Pete Hines Talks To Strategy Informer

Nuclear car is going to explode for sure

He talks a lot this time:

Strategy Informer: Were you not tempted to do a game maybe more mainstream, less RPG, less Oblivion to make it more accessible?

Pete Hines: No, not necessarily, we certainly spent a lot of time on things like combat and how does it feel to be playing the game with the gun in your hand in first person and third person because… You know, let’s be honest, you do spend a lot of time, or at least most people spend a lot of time running around shooting stuff or getting in to combat of some kind, whether its Elder Scrolls or Fallout. So we did want that part of the experience to be very good. I think it’s probably fair to say that we don’t feel compelled to beat people over the head with the letters RPG and to insist that they acknowledge they are playing a role playing game. With Oblivion and with Fallout we like to have it be such that if you are hardcore and you want to get in to power gaming and the numbers and how you’re levelling up, what you’re putting skills in, what perks your picking and really sort of power game that… you totally can and if you want to spend most your time doing dialogue or whatever the hell it is, you can.

At the same time it’s a game that is designed to allow you to do whatever you want, which is, you know, from my standpoint is fairly hardcore because most games don’t. Most games, if they want to treat you like an infant, they’ll just simply tell you what you have to do next and once you do that thing, then they’ll give you the next thing you have to do. I think that’s a much more simple way of playing the game. There are a lot of games that take that and take it to the tenth degree and make it an incredible experience. For us, we’re doing something different, a sandbox game, go wherever you want, do whatever you want and so I think it can be both. I think it can be accessible but still be very open and sort of hardcore in terms of how you’re going to play the game and all the different options you have… How you can finish this quest, how you can talk to this guy. I think you can do both, make it accessible and still be true to what it’s about.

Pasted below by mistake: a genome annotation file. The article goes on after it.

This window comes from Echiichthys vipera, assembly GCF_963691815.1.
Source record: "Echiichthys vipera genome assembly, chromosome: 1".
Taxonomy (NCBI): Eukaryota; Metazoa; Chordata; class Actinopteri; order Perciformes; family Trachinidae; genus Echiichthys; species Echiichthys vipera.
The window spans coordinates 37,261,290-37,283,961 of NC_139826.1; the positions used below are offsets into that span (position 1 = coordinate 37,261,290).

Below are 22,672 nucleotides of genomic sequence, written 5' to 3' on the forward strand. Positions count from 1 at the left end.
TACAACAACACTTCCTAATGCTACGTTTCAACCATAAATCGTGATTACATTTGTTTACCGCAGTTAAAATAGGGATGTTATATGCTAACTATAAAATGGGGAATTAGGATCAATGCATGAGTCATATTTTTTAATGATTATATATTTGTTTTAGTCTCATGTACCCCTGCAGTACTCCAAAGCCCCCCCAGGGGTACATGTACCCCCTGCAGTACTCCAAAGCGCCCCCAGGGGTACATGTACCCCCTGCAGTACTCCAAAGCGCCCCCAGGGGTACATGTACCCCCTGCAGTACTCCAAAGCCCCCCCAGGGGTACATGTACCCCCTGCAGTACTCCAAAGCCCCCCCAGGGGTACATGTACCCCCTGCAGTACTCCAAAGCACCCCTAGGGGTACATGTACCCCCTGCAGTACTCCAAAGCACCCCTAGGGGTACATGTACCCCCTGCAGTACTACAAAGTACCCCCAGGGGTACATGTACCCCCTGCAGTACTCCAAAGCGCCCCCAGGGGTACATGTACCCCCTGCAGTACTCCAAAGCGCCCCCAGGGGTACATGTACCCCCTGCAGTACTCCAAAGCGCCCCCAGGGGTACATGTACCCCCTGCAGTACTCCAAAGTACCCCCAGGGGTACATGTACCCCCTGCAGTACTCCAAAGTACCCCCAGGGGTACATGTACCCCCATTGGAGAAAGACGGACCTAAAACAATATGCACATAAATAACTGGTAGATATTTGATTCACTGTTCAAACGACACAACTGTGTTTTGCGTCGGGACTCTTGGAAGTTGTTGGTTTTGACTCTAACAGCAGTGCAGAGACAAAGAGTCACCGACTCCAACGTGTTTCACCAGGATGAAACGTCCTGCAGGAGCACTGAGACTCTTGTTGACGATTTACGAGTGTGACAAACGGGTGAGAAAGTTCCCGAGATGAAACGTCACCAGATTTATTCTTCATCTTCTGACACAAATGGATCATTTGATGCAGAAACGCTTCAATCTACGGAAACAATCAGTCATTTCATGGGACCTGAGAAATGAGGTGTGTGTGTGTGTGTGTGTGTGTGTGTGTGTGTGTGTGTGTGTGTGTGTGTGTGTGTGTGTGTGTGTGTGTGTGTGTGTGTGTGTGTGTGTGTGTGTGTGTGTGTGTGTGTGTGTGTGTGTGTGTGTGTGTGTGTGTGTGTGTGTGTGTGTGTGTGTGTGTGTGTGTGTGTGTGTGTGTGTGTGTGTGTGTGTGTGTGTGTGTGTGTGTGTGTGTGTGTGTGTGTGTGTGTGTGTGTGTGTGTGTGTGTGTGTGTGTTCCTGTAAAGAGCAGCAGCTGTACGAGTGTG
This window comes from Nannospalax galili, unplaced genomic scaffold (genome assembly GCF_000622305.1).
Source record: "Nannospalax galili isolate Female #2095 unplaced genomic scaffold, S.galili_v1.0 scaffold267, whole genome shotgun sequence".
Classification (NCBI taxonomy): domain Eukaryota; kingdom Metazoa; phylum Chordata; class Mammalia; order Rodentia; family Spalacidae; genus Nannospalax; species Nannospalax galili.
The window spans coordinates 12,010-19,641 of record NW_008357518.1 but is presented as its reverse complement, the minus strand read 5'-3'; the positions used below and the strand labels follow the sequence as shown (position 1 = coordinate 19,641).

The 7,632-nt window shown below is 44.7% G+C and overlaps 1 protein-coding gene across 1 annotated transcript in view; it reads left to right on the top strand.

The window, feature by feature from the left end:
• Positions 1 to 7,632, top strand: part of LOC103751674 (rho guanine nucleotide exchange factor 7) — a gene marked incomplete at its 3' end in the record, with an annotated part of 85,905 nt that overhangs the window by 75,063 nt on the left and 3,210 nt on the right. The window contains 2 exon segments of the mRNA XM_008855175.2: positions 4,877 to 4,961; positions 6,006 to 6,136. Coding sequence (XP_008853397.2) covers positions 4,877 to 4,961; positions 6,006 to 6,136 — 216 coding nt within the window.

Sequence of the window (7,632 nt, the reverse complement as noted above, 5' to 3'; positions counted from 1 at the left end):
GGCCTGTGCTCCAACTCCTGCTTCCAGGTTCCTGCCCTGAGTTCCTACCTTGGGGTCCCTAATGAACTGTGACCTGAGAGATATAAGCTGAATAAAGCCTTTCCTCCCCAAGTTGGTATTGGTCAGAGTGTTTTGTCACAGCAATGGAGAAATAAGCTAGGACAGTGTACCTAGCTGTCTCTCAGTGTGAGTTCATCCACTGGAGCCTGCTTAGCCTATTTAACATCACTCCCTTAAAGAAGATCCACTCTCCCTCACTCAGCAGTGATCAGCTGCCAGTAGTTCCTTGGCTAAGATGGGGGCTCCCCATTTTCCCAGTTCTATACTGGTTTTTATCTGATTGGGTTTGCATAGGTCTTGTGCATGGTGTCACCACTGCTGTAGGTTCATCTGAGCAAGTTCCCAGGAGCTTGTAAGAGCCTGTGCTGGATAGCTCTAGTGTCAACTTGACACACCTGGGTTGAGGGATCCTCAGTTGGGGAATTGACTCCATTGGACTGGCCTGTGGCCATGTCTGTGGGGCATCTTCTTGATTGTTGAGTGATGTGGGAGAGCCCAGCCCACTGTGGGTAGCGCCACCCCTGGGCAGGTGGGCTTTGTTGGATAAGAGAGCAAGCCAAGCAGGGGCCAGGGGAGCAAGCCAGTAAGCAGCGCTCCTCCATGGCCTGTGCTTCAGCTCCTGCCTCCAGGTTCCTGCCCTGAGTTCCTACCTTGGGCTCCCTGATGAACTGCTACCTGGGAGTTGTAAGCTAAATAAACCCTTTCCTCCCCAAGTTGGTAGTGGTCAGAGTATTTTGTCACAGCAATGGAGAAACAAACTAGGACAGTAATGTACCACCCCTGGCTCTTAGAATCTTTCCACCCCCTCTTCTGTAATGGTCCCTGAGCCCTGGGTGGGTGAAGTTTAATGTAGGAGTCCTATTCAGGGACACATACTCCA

Strategy Informer: Would it be fair to label Fallout 3, “Oblivion with guns”? It seems as if the dialogue seems to be the same, the wide open spaces and there are a lot of similarities.

Pete Hines: Well, from the standpoint of both Fallout and Oblivion are kind of “go wherever you want” kind of games, so certainly from an engine point of standpoint, we designed it to be something where we wanted to give you big vistas and really sort of impress upon you the level of destruction as well all the possibilities. All of these places you can see, you can walk to in real time and go explore.

You know, the dialogue is exactly like the dialogue from Fallout so it may feel similar to Oblivion and I guess in terms of how it’s structured, but it’s sort of exactly the way Fallout presented its dialogue; You know what it is you want to say, how people respond back, trying to do a lot more with the dialogue in terms of choices of how you talk to people, the ability to unlock certain options in dialogue based on having a higher speech skill or having certain attributes that allow you to unlock a certain dialogue option that you usually wouldn’t be able to get, different perks, you know when you levelled up you may have noticed “The Ladykiller” or if you’re playing as a girl, it’s called “Black Widow” where you pick that perk, then talking to certain people you get a dialogue option that you wouldn’t normally have gotten. All of that is very different ad unique to Fallout in terms of giving the player options they wouldn’t normally have gotten because of the type of character they are playing with; you get to say this because of who you are.

To answer your question, I don’t discount that folks are going to call it that, it’s based off the same engine, it’s still doing big epic vistas, but I think Oblivion was a really good game, my only hesitance with that phrase is that it doesn’t take in to account how much effort we put in to making this a very true Fallout experience with characters, dialogue and setting and all that stuff to make it very different and true to what the series is about. I think we’ll certainly get that and I don’t think that’s ever going to go away but I think it probably sells the game a bit short.

Spotted at the BGFO3 forum.

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